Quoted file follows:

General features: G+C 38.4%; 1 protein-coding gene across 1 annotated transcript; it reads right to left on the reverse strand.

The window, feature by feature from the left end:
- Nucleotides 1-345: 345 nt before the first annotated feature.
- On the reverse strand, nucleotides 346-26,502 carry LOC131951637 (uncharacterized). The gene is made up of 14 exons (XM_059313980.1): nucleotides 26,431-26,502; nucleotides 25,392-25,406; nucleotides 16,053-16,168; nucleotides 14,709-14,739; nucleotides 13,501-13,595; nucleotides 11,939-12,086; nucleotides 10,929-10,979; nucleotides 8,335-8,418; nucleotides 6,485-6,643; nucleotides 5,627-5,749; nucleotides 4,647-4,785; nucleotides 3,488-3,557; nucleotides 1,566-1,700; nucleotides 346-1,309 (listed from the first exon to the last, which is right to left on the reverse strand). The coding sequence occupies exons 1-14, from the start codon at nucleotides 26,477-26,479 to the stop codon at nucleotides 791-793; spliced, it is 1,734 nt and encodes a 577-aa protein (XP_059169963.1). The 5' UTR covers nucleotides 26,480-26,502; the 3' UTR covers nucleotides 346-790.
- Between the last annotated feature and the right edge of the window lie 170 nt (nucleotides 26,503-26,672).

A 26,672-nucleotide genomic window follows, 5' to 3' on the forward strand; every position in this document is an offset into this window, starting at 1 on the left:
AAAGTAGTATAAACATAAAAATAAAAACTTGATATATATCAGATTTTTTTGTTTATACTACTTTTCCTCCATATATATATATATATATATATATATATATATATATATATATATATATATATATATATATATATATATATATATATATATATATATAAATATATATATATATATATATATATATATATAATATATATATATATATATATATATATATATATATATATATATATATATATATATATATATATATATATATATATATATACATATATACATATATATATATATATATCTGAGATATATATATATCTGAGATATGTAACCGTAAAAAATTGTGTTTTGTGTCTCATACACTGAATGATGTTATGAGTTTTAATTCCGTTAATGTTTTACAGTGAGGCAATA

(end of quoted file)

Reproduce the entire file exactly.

General features: G+C 38.4%; 1 protein-coding gene across 1 annotated transcript; it reads right to left on the reverse strand.

The window, feature by feature from the left end:
- Nucleotides 1-345: 345 nt before the first annotated feature.
- On the reverse strand, nucleotides 346-26,502 carry LOC131951637 (uncharacterized). The gene is made up of 14 exons (XM_059313980.1): nucleotides 26,431-26,502; nucleotides 25,392-25,406; nucleotides 16,053-16,168; nucleotides 14,709-14,739; nucleotides 13,501-13,595; nucleotides 11,939-12,086; nucleotides 10,929-10,979; nucleotides 8,335-8,418; nucleotides 6,485-6,643; nucleotides 5,627-5,749; nucleotides 4,647-4,785; nucleotides 3,488-3,557; nucleotides 1,566-1,700; nucleotides 346-1,309 (listed from the first exon to the last, which is right to left on the reverse strand). The coding sequence occupies exons 1-14, from the start codon at nucleotides 26,477-26,479 to the stop codon at nucleotides 791-793; spliced, it is 1,734 nt and encodes a 577-aa protein (XP_059169963.1). The 5' UTR covers nucleotides 26,480-26,502; the 3' UTR covers nucleotides 346-790.
- Between the last annotated feature and the right edge of the window lie 170 nt (nucleotides 26,503-26,672).

A 26,672-nucleotide genomic window follows, 5' to 3' on the forward strand; every position in this document is an offset into this window, starting at 1 on the left:
AAAGTAGTATAAACATAAAAATAAAAACTTGATATATATCAGATTTTTTTGTTTATACTACTTTTCCTCCATATATATATATATATATATATATATATATATATATATATATATATATATATATATATATATATATATATATATATATATATATATAAATATATATATATATATATATATATATATATAATATATATATATATATATATATATATATATATATATATATATATATATATATATATATATATATATATATATATATATACATATATACATATATATATATATATATCTGAGATATATATATATCTGAGATATGTAACCGTAAAAAATTGTGTTTTGTGTCTCATACACTGAATGATGTTATGAGTTTTAATTCCGTTAATGTTTTACAGTGAGGCAATA